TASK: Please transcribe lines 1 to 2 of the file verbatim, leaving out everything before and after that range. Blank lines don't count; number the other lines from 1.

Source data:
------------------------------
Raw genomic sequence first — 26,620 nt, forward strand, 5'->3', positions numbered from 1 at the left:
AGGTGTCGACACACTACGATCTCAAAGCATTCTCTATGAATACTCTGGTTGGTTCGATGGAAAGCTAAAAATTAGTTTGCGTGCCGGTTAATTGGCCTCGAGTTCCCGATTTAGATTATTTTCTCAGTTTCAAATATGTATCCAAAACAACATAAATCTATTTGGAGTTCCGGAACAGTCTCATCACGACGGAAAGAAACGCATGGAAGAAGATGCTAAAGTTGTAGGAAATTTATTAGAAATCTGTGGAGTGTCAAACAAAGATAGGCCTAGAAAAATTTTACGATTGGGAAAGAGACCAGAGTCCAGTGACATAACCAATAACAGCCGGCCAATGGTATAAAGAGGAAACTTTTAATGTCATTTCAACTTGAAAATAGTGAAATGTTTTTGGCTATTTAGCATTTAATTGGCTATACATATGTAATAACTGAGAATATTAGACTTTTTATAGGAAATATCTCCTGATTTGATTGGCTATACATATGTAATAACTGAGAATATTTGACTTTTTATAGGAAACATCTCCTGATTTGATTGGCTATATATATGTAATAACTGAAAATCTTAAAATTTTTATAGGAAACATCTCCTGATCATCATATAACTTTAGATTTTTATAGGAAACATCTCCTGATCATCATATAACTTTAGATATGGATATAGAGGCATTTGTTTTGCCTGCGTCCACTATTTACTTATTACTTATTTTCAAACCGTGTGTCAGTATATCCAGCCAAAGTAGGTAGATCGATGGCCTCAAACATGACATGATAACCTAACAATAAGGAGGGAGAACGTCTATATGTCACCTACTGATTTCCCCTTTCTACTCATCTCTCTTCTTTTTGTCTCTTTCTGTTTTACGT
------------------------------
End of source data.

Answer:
Raw genomic sequence first — 26,620 nt, forward strand, 5'->3', positions numbered from 1 at the left:
AGGTGTCGACACACTACGATCTCAAAGCATTCTCTATGAATACTCTGGTTGGTTCGATGGAAAGCTAAAAATTAGTTTGCGTGCCGGTTAATTGGCCTCGAGTTCCCGATTTAGATTATTTTCTCAGTTTCAAATATGTATCCAAAACAACATAAATCTATTTGGAGTTCCGGAACAGTCTCATCACGACGGAAAGAAACGCATGGAAGAAGATGCTAAAGTTGTAGGAAATTTATTAGAAATCTGTGGAGTGTCAAACAAAGATAGGCCTAGAAAAATTTTACGATTGGGAAAGAGACCAGAGTCCAGTGACATAACCAATAACAGCCGGCCAATGGTATAAAGAGGAAACTTTTAATGTCATTTCAACTTGAAAATAGTGAAATGTTTTTGGCTATTTAGCATTTAATTGGCTATACATATGTAATAACTGAGAATATTAGACTTTTTATAGGAAATATCTCCTGATTTGATTGGCTATACATATGTAATAACTGAGAATATTTGACTTTTTATAGGAAACATCTCCTGATTTGATTGGCTATATATATGTAATAACTGAAAATCTTAAAATTTTTATAGGAAACATCTCCTGATCATCATATAACTTTAGATTTTTATAGGAAACATCTCCTGATCATCATATAACTTTAGATATGGATATAGAGGCATTTGTTTTGCCTGCGTCCACTATTTACTTATTACTTATTTTCAAACCGTGTGTCAGTATATCCAGCCAAAGTAGGTAGATCGATGGCCTCAAACATGACATGATAACCTAACAATAAGGAGGGAGAACGTCTATATGTCACCTACTGATTTCCCCTTTCTACTCATCTCTCTTCTTTTTGTCTCTTTCTGTTTTACGT